When my dad came to move me out of my apartment in Denver in May, we went out to eat at a pizza restaurant in an old house west of the university, towards the mountains. We talked about a lot of things we had never talked about before or at least that we had not talked about for a long time—his mom, my childhood, this one time in Lafayette. As we talked, we noticed a little boy playing at the table next to ours. His name was something from the 19th century: Felix, George, Alexander…I remember now: it was definitely Alexander. Alexander’s parents were weirdly distressed with their child’s playing, even though he was one of the mildest kids either of us had ever seen. So after a while, blond, curly haired Alexander, tired of his parents, his parents tired of him, noticed my dad. He crossed the room to my dad’s chair, and my dad commenced this game of completely covering Alexander’s head with his baseball cap. Alexander laughed and laughed and eventually crawled into my dad’s lap while they played this hilarious head covering hat game. It was weirdly beautiful to watch how easily my dad and Alexander hit it off. Even Alexander’s parents were happy. More importantly, Alexander was happy.
My dad loved all children, and he had a demeanor with a depth and brightness that was very easily understood by children. And as I think of my dad, this is what I remember: when I was around four years old, there was this video I watched frequently about world cultures. These kids traveled all over the world in under an hour, learning dances and music from different countries; and whenever the kids in the video made it to Japan, and the Japanese music started to play, he would rush to my room to grab this doll, dressed in a bright red kimono, that I think he must have bought in Japan sometime in the 1980s. He would twirl ridiculously around the room with this doll on his head, widening his mouth and eyes in a way only my dad could ever do. You know what face I mean if you’ve seen it. It’s the same face he made if he was pretending to be spooked by something or if he was on the verge of mocking high drama. I think it was the most hilarious thing I ever saw him do.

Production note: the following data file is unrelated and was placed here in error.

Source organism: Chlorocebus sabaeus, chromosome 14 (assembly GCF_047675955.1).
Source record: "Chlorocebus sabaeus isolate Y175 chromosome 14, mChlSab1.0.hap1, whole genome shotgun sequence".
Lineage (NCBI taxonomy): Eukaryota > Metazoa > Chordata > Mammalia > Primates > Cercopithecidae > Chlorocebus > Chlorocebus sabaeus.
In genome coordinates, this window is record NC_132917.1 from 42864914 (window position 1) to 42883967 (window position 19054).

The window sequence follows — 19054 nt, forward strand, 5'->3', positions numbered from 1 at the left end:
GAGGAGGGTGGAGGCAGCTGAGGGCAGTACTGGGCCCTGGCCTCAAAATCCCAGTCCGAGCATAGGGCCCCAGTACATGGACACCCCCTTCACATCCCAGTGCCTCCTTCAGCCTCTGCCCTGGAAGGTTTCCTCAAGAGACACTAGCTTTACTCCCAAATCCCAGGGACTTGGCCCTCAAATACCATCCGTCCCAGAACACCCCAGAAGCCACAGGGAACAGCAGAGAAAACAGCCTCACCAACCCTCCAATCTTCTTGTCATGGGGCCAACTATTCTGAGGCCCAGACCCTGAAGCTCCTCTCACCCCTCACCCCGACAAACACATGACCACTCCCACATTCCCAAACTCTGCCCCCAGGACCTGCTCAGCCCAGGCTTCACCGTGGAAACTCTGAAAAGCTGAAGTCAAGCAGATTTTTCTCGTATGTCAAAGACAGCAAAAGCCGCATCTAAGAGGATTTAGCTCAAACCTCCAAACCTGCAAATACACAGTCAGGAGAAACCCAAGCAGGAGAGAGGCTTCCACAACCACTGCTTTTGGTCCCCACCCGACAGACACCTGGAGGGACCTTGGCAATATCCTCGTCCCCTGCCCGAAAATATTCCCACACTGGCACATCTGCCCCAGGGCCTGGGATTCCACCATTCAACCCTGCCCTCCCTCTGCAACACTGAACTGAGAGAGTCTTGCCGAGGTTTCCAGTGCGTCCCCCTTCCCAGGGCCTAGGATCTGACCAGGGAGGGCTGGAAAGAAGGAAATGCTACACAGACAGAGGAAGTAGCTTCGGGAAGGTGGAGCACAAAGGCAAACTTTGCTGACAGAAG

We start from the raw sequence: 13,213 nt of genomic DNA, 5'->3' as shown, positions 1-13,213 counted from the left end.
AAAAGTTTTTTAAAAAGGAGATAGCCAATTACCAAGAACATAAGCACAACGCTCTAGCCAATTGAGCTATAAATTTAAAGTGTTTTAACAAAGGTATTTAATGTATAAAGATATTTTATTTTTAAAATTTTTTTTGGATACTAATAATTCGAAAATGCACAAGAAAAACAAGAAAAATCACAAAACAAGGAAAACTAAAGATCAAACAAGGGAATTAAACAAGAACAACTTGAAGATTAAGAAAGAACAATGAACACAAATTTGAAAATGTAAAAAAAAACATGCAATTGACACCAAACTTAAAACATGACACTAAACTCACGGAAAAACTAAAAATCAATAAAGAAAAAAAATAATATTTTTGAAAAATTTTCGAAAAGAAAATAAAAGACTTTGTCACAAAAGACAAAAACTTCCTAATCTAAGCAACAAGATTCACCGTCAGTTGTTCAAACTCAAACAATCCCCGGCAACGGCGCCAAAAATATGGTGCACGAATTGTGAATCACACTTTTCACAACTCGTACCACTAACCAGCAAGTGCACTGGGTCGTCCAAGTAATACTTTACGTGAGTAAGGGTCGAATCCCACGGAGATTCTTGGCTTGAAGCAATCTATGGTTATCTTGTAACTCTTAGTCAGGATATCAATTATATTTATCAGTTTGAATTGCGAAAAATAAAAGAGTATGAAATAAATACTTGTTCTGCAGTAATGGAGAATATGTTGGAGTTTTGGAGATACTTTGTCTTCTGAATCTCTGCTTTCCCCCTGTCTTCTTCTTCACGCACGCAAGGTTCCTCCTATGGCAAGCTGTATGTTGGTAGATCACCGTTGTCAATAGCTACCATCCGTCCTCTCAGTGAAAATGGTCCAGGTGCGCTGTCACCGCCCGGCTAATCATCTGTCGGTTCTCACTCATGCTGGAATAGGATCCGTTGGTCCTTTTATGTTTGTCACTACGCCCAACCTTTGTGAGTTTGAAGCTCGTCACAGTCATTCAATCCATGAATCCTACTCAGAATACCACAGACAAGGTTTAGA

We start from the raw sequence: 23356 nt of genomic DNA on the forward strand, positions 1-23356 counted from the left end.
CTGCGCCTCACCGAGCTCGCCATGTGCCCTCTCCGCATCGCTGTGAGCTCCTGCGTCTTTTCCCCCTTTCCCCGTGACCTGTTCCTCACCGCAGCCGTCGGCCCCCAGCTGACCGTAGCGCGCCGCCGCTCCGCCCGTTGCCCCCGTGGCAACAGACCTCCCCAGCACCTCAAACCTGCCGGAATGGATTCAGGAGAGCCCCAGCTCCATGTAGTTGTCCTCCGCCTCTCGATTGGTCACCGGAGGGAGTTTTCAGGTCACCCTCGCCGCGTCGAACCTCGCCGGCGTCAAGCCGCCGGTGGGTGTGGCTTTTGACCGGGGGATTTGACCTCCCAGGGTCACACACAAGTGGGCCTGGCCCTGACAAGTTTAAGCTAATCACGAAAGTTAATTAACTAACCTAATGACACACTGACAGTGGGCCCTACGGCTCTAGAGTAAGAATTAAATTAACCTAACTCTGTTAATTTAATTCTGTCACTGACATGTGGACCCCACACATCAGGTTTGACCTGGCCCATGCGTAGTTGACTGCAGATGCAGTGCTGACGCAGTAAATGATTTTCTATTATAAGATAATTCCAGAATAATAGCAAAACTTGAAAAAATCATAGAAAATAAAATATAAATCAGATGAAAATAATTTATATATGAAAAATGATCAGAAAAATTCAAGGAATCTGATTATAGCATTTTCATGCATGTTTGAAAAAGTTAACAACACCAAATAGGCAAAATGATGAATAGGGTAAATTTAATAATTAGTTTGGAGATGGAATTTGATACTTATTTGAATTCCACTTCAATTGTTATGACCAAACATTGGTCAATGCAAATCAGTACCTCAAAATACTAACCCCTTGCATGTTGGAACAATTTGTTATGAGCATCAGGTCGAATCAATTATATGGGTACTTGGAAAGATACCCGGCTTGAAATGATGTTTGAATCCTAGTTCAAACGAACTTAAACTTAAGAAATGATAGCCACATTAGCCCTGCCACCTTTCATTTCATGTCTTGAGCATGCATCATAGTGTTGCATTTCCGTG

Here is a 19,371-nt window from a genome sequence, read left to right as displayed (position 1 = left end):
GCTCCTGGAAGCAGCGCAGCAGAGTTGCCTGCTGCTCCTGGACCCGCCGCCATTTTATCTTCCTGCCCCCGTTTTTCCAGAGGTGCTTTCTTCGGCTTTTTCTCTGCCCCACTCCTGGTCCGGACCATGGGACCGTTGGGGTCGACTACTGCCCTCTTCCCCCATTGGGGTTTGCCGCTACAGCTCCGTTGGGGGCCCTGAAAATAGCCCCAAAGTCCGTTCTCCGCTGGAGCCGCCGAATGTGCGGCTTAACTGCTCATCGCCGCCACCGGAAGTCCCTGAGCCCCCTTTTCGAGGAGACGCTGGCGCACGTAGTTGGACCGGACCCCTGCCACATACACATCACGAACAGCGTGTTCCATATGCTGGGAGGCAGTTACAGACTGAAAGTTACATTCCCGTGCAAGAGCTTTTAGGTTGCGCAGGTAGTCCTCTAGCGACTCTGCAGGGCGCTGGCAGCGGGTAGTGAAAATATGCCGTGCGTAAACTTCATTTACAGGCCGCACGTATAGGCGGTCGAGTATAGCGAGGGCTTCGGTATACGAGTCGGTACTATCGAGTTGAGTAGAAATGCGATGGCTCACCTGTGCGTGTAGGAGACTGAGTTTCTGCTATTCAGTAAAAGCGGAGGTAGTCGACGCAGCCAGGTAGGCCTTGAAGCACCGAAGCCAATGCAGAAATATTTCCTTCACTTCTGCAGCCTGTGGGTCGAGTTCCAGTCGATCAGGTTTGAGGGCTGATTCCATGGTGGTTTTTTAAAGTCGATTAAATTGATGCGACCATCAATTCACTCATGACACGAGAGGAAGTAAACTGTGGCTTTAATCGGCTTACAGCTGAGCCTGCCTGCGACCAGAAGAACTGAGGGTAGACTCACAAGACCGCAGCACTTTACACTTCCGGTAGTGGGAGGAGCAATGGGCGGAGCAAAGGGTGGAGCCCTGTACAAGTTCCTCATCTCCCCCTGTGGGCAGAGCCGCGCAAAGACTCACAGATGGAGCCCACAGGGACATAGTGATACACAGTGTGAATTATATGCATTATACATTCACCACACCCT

My dad gave profound meaning to the past. It wasn’t so much that he dwelled in the past but that the past was always a very present current in his life, like a river that seeped through cracks in the rocks or like houses he visited to unlock and explore, room by room, over the years. I remember in my childhood visiting his old homes throughout Louisiana, his old schools. I am sure that I too will nurture these habits, for better or for worse, of visiting, year after year, the places which have held meaning for me. His favorite book was Brideshead Revisited, which reflects on memory and the ways in which memories come alive even when the places haunted by them are changed and the people associated with them are gone. One meaningful, memory-filled place stands out: there was this white gazebo that stood a little out on a marsh, by the lakes at LSU, that he found one day a few years ago when we were riding bikes out there. As soon as he saw it, he stopped, realizing it was a gazebo he’d seen in his childhood, and everytime he saw it after that day, he would either take a picture of it to send to me or tell me in excitement that he had once again visited the gazebo. He loved that gazebo. He might have said, and probably in fact did say, “That gazebo is awesome.”